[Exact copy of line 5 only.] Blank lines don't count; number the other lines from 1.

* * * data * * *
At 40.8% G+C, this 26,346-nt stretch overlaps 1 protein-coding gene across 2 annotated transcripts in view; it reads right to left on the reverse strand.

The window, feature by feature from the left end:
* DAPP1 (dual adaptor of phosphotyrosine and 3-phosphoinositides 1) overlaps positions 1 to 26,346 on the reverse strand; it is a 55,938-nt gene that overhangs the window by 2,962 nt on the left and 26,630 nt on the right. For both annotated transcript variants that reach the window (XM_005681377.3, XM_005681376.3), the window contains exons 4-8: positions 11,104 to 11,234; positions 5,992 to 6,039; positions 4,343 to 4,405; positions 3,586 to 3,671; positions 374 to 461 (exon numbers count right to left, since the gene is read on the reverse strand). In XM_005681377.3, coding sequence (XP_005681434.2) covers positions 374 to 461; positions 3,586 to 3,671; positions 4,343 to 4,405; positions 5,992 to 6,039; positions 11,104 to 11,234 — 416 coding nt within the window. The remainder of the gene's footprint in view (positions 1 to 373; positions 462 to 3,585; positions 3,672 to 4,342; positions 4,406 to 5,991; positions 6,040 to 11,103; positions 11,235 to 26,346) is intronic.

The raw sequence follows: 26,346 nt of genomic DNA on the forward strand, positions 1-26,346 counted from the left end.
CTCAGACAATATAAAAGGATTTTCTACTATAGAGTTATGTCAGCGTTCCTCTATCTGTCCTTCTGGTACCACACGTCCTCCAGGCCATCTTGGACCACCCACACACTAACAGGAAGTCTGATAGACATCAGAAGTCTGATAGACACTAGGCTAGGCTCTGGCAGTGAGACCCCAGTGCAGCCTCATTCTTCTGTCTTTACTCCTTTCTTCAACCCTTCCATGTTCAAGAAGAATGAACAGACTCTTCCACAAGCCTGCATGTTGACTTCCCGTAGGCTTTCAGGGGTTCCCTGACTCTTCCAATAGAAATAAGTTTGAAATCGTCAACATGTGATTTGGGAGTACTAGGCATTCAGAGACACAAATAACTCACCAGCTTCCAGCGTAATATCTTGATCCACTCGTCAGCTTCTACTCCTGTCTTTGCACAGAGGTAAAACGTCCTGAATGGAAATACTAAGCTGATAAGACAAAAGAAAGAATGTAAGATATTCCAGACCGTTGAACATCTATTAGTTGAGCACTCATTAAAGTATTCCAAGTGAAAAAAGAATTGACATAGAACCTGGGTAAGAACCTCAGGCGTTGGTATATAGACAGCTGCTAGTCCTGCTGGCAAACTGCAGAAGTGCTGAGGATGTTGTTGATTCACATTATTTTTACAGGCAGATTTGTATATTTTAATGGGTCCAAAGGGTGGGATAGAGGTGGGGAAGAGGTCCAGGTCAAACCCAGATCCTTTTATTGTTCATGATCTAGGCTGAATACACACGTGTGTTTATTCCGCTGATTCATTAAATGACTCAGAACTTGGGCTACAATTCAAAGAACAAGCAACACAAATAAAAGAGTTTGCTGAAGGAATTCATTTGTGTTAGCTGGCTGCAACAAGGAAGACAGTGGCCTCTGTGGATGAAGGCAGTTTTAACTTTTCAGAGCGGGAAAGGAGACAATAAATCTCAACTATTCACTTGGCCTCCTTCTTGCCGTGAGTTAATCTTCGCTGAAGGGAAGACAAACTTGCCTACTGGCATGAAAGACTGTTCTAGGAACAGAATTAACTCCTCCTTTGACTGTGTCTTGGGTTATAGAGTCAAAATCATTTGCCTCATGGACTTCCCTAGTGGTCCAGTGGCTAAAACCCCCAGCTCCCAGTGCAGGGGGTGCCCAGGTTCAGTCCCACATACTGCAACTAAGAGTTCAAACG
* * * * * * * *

CTCAGACAATATAAAAGGATTTTCTACTATAGAGTTATGTCAGCGTTCCTCTATCTGTCCTTCTGGTACCACACGTCCTCCAGGCCATCTTGGACCACCCACACACTAACAGGAAGTCTGATAGACATCAGAAGTCTGATAGACACTAGGCTAGGCTCTGGCAGTGAGACCCCAGTGCAGCCTCATTCTTCTGTCTTTACTCCTTTCTTCAACCCTTCCATGTTCAAGAAGAATGAACAGACTCTTCCACAAGCCTGCATGTTGACTTCCCGTAGGCTTTCAGGGGTTCCCTGACTCTTCCAATAGAAATAAGTTTGAAATCGTCAACATGTGATTTGGGAGTACTAGGCATTCAGAGACACAAATAACTCACCAGCTTCCAGCGTAATATCTTGATCCACTCGTCAGCTTCTACTCCTGTCTTTGCACAGAGGTAAAACGTCCTGAATGGAAATACTAAGCTGATAAGACAAAAGAAAGAATGTAAGATATTCCAGACCGTTGAACATCTATTAGTTGAGCACTCATTAAAGTATTCCAAGTGAAAAAAGAATTGACATAGAACCTGGGTAAGAACCTCAGGCGTTGGTATATAGACAGCTGCTAGTCCTGCTGGCAAACTGCAGAAGTGCTGAGGATGTTGTTGATTCACATTATTTTTACAGGCAGATTTGTATATTTTAATGGGTCCAAAGGGTGGGATAGAGGTGGGGAAGAGGTCCAGGTCAAACCCAGATCCTTTTATTGTTCATGATCTAGGCTGAATACACACGTGTGTTTATTCCGCTGATTCATTAAATGACTCAGAACTTGGGCTACAATTCAAAGAACAAGCAACACAAATAAAAGAGTTTGCTGAAGGAATTCATTTGTGTTAGCTGGCTGCAACAAGGAAGACAGTGGCCTCTGTGGATGAAGGCAGTTTTAACTTTTCAGAGCGGGAAAGGAGACAATAAATCTCAACTATTCACTTGGCCTCCTTCTTGCCGTGAGTTAATCTTCGCTGAAGGGAAGACAAACTTGCCTACTGGCATGAAAGACTGTTCTAGGAACAGAATTAACTCCTCCTTTGACTGTGTCTTGGGTTATAGAGTCAAAATCATTTGCCTCATGGACTTCCCTAGTGGTCCAGTGGCTAAAACCCCCAGCTCCCAGTGCAGGGGGTGCCCAGGTTCAGTCCCACATACTGCAACTAAGAGTTCAAACG